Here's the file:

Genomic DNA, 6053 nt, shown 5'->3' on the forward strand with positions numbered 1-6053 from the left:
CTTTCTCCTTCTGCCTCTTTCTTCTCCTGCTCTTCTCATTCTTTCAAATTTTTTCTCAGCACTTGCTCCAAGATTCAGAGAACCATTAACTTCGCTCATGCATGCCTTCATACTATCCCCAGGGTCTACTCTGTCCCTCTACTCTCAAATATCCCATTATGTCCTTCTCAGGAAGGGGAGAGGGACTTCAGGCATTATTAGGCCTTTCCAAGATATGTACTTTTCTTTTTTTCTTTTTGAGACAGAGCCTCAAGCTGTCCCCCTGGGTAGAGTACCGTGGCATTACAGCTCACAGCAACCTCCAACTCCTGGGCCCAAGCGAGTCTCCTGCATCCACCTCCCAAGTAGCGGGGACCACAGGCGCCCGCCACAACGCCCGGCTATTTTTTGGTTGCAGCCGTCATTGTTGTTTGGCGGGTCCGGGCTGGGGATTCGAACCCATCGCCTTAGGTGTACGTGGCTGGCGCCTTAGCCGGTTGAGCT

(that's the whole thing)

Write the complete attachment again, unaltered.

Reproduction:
Genomic DNA, 6053 nt, shown 5'->3' on the forward strand with positions numbered 1-6053 from the left:
CTTTCTCCTTCTGCCTCTTTCTTCTCCTGCTCTTCTCATTCTTTCAAATTTTTTCTCAGCACTTGCTCCAAGATTCAGAGAACCATTAACTTCGCTCATGCATGCCTTCATACTATCCCCAGGGTCTACTCTGTCCCTCTACTCTCAAATATCCCATTATGTCCTTCTCAGGAAGGGGAGAGGGACTTCAGGCATTATTAGGCCTTTCCAAGATATGTACTTTTCTTTTTTTCTTTTTGAGACAGAGCCTCAAGCTGTCCCCCTGGGTAGAGTACCGTGGCATTACAGCTCACAGCAACCTCCAACTCCTGGGCCCAAGCGAGTCTCCTGCATCCACCTCCCAAGTAGCGGGGACCACAGGCGCCCGCCACAACGCCCGGCTATTTTTTGGTTGCAGCCGTCATTGTTGTTTGGCGGGTCCGGGCTGGGGATTCGAACCCATCGCCTTAGGTGTACGTGGCTGGCGCCTTAGCCGGTTGAGCT